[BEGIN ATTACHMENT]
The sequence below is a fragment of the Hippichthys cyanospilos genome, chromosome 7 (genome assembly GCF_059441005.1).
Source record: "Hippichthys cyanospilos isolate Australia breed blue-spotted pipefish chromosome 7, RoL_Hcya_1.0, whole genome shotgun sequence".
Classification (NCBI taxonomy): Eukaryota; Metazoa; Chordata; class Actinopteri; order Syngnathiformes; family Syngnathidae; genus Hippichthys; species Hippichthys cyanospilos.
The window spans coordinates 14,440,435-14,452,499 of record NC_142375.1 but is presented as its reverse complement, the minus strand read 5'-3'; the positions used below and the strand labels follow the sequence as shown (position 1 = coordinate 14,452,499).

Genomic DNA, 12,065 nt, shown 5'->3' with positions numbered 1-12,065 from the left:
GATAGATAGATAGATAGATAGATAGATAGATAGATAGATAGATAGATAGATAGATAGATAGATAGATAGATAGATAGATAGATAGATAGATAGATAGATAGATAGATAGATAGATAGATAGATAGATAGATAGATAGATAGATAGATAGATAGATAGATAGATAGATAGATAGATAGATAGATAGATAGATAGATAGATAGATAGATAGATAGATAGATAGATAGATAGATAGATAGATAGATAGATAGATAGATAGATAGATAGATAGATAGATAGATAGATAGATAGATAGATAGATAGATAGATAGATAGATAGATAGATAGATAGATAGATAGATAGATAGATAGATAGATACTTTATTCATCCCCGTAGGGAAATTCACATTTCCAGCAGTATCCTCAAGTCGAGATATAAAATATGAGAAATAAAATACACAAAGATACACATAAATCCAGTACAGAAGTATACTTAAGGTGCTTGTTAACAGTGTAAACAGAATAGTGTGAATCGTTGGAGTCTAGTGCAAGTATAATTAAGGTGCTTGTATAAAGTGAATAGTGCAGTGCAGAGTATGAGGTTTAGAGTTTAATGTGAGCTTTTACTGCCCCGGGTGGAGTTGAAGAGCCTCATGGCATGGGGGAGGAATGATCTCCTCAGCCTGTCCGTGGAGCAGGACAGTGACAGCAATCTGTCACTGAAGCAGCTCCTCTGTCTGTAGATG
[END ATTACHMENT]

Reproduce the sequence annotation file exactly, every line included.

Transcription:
The sequence below is a fragment of the Hippichthys cyanospilos genome, chromosome 7 (genome assembly GCF_059441005.1).
Source record: "Hippichthys cyanospilos isolate Australia breed blue-spotted pipefish chromosome 7, RoL_Hcya_1.0, whole genome shotgun sequence".
Classification (NCBI taxonomy): Eukaryota; Metazoa; Chordata; class Actinopteri; order Syngnathiformes; family Syngnathidae; genus Hippichthys; species Hippichthys cyanospilos.
The window spans coordinates 14,440,435-14,452,499 of record NC_142375.1 but is presented as its reverse complement, the minus strand read 5'-3'; the positions used below and the strand labels follow the sequence as shown (position 1 = coordinate 14,452,499).

Genomic DNA, 12,065 nt, shown 5'->3' with positions numbered 1-12,065 from the left:
GATAGATAGATAGATAGATAGATAGATAGATAGATAGATAGATAGATAGATAGATAGATAGATAGATAGATAGATAGATAGATAGATAGATAGATAGATAGATAGATAGATAGATAGATAGATAGATAGATAGATAGATAGATAGATAGATAGATAGATAGATAGATAGATAGATAGATAGATAGATAGATAGATAGATAGATAGATAGATAGATAGATAGATAGATAGATAGATAGATAGATAGATAGATAGATAGATAGATAGATAGATAGATAGATAGATAGATAGATAGATAGATAGATAGATAGATAGATAGATAGATAGATAGATAGATAGATAGATAGATAGATAGATACTTTATTCATCCCCGTAGGGAAATTCACATTTCCAGCAGTATCCTCAAGTCGAGATATAAAATATGAGAAATAAAATACACAAAGATACACATAAATCCAGTACAGAAGTATACTTAAGGTGCTTGTTAACAGTGTAAACAGAATAGTGTGAATCGTTGGAGTCTAGTGCAAGTATAATTAAGGTGCTTGTATAAAGTGAATAGTGCAGTGCAGAGTATGAGGTTTAGAGTTTAATGTGAGCTTTTACTGCCCCGGGTGGAGTTGAAGAGCCTCATGGCATGGGGGAGGAATGATCTCCTCAGCCTGTCCGTGGAGCAGGACAGTGACAGCAATCTGTCACTGAAGCAGCTCCTCTGTCTGTAGATG